MARY LOUISE KELLY, HOST:
For context, we're joined by journalist Daniel Golden. He's a senior editor at ProPublica and has been reporting for years on ways the wealthy help their children gain admission to these schools. Golden says in some ways, today's case is an outgrowth of what some may call unethical but perfectly legal activities.
DANIEL GOLDEN: In this case, the allegation is that these students essentially pretended to participate in upper-crust sports like crew or sailing when actually they didn't. But as I pointed out in my book, the actual preferences for these sports that are limited to very few people and are predominantly at prep schools or suburban public high schools are themselves an unfair advantage for the wealthy because, you know, most kids in, say, inner-city high schools never get a chance to try these sports.
KELLY: I wonder if a lot of people listening and reacting to this news today will say, look; this is the way it's always been, particularly at elite schools. If you're really rich, you're going to have a leg up; you will be able to have the financial wherewithal to affect the outcome in ways that families with lesser resources would not. What do you say to that?
GOLDEN: Well, I'd make two points. The first is that it's gone on for a long time, but it's not openly admitted. I mean, if you go to a college night at your high school, you know, they don't have two lines, one for ordinary applicants and one for the wealthy. They'll tell you you get in based on your test scores and your grades and your recommendations and so on.
The other point I'd make is that the problem of the rich buying their way into college is, if anything, getting worse because the percentage of alumni overall who donate - essentially make small donations to universities - is going down. So they're very dependent on big donors, the kind who give enough money to earn an admissions tit for tat. So it's something that is getting ever more out of control, and I think that's what this case might symbolize - the spiraling of this issue to a higher and higher level of urgency.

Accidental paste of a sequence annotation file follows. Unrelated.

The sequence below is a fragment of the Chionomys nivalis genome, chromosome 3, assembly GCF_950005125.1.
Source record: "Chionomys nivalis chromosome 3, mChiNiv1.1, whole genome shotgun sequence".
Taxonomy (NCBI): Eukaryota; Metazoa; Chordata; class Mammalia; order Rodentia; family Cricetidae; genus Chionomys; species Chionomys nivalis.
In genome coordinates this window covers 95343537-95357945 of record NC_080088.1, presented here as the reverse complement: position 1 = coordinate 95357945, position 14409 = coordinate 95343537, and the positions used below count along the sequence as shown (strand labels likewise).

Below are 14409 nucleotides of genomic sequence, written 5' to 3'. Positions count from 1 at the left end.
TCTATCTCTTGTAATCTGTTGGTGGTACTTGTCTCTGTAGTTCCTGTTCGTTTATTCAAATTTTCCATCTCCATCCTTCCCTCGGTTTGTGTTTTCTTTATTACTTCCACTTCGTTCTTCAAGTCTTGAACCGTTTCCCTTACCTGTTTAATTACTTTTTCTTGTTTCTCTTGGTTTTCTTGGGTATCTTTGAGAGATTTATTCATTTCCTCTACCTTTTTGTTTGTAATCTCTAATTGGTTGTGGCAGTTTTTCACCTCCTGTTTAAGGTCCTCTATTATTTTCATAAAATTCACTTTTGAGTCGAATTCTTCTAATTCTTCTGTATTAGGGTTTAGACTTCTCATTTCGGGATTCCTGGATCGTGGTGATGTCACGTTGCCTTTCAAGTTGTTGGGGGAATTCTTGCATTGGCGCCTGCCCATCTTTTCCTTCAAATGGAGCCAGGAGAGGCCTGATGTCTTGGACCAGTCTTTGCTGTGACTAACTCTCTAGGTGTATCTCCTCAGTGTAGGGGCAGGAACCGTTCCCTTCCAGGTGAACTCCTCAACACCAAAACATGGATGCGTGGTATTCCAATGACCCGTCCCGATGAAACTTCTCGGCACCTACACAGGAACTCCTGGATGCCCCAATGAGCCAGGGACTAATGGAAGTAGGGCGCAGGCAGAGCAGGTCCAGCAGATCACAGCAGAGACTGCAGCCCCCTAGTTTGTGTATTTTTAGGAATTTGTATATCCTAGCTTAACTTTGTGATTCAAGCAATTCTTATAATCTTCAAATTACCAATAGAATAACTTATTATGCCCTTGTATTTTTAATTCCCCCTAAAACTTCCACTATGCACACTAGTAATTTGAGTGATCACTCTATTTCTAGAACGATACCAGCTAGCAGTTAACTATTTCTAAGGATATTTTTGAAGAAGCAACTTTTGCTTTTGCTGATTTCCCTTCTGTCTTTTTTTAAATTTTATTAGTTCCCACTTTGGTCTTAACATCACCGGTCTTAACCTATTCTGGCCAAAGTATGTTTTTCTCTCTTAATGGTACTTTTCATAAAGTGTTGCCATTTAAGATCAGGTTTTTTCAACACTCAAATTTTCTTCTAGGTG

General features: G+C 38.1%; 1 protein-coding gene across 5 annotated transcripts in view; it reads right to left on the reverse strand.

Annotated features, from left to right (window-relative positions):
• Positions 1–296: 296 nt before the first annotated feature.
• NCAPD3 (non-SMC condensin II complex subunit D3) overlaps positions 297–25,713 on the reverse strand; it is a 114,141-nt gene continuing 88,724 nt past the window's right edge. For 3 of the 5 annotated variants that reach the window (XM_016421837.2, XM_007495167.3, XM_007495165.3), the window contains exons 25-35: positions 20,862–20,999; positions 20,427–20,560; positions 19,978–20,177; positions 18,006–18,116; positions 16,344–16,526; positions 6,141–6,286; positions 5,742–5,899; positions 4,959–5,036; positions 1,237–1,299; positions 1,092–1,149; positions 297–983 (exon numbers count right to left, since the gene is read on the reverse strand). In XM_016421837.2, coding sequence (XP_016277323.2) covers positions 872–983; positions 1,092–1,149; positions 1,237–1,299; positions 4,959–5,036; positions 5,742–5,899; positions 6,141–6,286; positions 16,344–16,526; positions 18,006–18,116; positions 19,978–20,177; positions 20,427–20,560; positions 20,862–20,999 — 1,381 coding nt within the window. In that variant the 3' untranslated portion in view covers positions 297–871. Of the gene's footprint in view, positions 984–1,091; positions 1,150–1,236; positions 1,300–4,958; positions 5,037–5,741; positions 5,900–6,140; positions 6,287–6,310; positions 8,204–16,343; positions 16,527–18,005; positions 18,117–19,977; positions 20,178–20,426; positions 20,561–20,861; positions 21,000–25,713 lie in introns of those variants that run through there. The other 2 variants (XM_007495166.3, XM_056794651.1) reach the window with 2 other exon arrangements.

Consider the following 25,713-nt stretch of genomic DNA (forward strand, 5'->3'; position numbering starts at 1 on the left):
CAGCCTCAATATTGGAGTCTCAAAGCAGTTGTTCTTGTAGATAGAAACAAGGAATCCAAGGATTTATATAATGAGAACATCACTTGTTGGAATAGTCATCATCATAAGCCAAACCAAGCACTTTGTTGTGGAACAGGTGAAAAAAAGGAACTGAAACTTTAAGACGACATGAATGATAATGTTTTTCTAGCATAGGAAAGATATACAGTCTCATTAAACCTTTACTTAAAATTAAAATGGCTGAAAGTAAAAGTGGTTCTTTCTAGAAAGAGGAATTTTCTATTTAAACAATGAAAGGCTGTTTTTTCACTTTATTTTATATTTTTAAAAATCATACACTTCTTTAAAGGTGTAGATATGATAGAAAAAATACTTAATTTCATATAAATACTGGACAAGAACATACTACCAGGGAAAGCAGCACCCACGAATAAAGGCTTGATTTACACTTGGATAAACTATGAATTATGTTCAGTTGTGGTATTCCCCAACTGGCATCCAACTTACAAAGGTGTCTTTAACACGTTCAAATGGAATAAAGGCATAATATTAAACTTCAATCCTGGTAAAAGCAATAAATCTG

KELLY: As you read through this indictment, did it suggest to you that this is a few bad apples or that there are systemic problems?
GOLDEN: Well, it's hard to tell, but I think it does point to some systemic issues - not just the preference for upper-crust sports but also the use here of a private college counselor. You know, again, most kids in a typical public school rely on a overburdened guidance counselor who is also helping hundreds of other kids. The wealthy can spend a lot of money to use a private college counselor who's outside the system. And some of them are very good and well-intentioned and helpful, but certainly in this case, appears - the counselor appears to be quite unscrupulous. And I doubt that this is the only one.
KELLY: What surprised you in today's indictment?
GOLDEN: Well, I think the brazenness of the alleged behavior. I mean, it makes you wonder, why didn't these parents just make huge donations to the college of their choice or their child's choice rather than going to these extreme and apparently criminal lengths?
KELLY: There are specific universities that - the names come up in today's indictment. But what kind of impact do you expect to see on the wider community of elite colleges and universities?
GOLDEN: I'm not - I'm somewhat pessimistic on this issue that there will ever be a real change or at least for the foreseeable future because colleges are so wedded to cultivating the wealthy, and they see themselves as so dependent on big donations that it's hard for me to anticipate any fundamental change to the system.
KELLY: Really, though, for something like this that would prove so embarrassing to a college admissions office?
GOLDEN: Well, I think they might take a face-saving measures, but I'm talking about, you know, fundamental change to something that undermines the kind of very idea of equal opportunity and upward mobility. I don't see a wholesale fix.
KELLY: That is Dan Golden, senior editor at ProPublica and author of the book "The Price Of Admission: How America's Ruling Class Buys Its Way Into Elite Colleges." Thank you, Dan.
GOLDEN: Thank you very much. Transcript provided by NPR, Copyright NPR.